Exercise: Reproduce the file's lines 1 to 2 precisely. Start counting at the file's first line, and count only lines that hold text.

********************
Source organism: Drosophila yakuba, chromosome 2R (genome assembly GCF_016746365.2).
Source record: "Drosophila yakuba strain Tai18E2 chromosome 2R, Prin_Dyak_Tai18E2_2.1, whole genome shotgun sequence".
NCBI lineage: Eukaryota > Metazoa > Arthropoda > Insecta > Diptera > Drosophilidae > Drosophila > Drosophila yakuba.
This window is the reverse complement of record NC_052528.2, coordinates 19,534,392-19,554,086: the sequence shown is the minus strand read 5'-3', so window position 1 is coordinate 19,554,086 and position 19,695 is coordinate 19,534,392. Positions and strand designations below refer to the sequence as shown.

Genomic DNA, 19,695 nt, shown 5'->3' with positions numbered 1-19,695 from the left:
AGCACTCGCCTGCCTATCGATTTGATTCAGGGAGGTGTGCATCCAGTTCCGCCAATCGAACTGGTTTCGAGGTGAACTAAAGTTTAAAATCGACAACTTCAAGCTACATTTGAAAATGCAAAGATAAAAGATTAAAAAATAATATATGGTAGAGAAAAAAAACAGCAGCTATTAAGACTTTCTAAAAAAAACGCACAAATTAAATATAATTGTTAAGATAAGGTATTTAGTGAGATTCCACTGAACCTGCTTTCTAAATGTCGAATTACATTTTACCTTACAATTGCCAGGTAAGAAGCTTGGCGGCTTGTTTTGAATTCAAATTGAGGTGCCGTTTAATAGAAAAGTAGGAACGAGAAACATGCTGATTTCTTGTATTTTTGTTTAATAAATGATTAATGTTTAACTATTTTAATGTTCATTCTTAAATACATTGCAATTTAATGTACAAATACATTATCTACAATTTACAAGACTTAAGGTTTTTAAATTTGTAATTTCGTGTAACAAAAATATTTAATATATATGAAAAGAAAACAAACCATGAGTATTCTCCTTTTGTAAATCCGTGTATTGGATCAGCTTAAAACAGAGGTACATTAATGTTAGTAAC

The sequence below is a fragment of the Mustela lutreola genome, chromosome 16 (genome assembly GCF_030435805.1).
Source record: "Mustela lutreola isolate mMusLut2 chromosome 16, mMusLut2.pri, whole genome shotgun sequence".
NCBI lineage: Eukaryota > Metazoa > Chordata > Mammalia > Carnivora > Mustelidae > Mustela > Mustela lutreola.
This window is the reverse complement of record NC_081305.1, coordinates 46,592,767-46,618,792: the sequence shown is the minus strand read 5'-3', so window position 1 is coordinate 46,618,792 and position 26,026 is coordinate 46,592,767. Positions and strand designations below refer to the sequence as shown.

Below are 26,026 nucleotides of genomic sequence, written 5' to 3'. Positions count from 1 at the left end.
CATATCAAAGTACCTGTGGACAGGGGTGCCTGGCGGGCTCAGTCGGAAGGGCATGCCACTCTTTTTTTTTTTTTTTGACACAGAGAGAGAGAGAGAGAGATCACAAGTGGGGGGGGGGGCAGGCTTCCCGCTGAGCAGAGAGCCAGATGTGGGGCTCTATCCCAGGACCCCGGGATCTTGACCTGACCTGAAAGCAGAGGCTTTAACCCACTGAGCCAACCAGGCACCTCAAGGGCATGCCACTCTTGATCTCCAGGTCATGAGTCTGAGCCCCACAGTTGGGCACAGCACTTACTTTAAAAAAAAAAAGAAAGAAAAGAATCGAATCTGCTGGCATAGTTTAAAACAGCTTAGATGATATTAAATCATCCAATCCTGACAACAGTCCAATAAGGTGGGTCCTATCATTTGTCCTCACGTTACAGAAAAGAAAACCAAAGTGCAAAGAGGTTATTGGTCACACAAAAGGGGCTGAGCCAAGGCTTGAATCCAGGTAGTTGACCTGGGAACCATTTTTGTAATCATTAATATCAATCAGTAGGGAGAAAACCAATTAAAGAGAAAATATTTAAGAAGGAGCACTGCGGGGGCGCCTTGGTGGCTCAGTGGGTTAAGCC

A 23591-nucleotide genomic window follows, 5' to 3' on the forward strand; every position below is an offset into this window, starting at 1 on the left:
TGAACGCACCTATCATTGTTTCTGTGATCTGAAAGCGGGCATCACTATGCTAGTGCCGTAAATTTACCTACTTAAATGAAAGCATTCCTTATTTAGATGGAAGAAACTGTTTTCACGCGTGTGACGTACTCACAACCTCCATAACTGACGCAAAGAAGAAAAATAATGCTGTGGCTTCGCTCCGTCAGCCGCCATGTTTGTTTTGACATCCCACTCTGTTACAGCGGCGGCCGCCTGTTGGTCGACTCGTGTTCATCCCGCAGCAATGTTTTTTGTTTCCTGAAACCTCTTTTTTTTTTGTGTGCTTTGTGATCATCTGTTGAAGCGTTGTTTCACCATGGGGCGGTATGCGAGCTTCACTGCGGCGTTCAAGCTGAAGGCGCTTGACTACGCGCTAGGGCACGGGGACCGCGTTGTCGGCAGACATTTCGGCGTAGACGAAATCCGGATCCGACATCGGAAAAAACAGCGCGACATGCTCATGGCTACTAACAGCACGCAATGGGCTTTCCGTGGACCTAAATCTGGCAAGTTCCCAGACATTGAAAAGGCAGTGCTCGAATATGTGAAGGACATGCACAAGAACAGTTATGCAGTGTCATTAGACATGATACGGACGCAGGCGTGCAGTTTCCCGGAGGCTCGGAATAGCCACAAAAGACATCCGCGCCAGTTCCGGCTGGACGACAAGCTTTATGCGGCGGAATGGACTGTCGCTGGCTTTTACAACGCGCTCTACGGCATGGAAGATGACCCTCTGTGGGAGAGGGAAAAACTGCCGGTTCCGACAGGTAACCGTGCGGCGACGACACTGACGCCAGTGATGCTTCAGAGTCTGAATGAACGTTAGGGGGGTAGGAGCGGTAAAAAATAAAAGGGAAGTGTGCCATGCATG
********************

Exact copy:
Source organism: Drosophila yakuba, chromosome 2R (genome assembly GCF_016746365.2).
Source record: "Drosophila yakuba strain Tai18E2 chromosome 2R, Prin_Dyak_Tai18E2_2.1, whole genome shotgun sequence".